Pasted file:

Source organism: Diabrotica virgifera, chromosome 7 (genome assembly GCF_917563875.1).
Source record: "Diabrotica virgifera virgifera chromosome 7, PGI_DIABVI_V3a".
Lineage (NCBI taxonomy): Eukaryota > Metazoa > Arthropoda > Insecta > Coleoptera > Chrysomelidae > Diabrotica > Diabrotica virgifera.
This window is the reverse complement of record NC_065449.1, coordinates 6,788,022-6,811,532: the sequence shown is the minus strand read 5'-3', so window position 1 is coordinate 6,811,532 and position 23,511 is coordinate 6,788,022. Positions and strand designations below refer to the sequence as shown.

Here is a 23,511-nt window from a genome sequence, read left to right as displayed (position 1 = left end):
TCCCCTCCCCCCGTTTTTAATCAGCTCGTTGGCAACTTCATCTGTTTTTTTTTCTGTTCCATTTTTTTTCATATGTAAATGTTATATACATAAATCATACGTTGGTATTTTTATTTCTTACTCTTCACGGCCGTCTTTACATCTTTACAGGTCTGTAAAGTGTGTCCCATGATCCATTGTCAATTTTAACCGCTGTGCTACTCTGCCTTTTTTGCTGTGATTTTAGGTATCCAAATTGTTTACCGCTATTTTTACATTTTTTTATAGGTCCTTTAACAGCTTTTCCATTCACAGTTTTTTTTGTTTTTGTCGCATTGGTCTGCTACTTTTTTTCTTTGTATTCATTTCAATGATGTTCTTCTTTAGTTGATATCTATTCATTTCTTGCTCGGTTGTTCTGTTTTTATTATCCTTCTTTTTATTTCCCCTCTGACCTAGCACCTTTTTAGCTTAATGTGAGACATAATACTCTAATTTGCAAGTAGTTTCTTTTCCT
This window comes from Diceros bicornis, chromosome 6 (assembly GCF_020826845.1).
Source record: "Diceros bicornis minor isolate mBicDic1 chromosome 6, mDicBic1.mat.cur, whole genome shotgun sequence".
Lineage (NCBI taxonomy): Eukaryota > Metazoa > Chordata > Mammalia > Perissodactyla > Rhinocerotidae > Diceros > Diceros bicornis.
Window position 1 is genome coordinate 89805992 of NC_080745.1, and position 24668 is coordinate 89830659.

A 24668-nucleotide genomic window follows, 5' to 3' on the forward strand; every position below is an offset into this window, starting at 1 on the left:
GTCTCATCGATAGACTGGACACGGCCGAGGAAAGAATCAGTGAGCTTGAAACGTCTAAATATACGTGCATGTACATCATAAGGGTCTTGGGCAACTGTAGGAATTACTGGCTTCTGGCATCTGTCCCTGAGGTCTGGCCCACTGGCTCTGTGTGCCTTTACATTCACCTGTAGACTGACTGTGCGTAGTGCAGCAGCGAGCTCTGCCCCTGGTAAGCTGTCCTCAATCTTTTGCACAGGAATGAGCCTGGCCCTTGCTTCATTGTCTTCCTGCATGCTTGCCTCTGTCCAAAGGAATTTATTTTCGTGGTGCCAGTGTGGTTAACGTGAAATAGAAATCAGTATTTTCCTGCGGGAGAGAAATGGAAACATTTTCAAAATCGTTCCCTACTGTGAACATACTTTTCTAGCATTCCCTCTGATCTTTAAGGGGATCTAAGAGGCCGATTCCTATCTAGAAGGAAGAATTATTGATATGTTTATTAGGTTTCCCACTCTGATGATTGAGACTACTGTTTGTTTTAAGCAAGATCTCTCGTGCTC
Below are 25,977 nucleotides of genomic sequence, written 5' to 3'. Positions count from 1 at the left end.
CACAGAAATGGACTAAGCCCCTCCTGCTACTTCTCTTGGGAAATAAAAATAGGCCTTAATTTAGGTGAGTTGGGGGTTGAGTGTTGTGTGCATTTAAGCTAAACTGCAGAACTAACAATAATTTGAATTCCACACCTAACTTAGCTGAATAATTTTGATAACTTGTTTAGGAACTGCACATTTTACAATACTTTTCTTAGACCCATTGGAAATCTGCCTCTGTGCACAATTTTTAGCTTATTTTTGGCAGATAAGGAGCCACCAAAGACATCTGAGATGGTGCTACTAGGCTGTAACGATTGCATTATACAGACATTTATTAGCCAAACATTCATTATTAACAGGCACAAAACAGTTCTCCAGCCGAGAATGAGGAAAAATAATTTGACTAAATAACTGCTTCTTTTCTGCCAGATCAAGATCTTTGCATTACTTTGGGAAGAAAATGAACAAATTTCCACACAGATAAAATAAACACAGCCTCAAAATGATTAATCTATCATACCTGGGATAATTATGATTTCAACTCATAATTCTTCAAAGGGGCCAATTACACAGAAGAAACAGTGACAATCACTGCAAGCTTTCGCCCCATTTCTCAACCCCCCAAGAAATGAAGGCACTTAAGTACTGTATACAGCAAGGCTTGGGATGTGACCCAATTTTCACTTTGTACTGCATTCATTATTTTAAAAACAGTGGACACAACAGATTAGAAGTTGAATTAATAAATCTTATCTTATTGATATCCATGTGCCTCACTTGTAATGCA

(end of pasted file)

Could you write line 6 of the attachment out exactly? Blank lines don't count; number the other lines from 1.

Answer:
TCCCCTCCCCCCGTTTTTAATCAGCTCGTTGGCAACTTCATCTGTTTTTTTTTCTGTTCCATTTTTTTTCATATGTAAATGTTATATACATAAATCATACGTTGGTATTTTTATTTCTTACTCTTCACGGCCGTCTTTACATCTTTACAGGTCTGTAAAGTGTGTCCCATGATCCATTGTCAATTTTAACCGCTGTGCTACTCTGCCTTTTTTGCTGTGATTTTAGGTATCCAAATTGTTTACCGCTATTTTTACATTTTTTTATAGGTCCTTTAACAGCTTTTCCATTCACAGTTTTTTTTGTTTTTGTCGCATTGGTCTGCTACTTTTTTTCTTTGTATTCATTTCAATGATGTTCTTCTTTAGTTGATATCTATTCATTTCTTGCTCGGTTGTTCTGTTTTTATTATCCTTCTTTTTATTTCCCCTCTGACCTAGCACCTTTTTAGCTTAATGTGAGACATAATACTCTAATTTGCAAGTAGTTTCTTTTCCT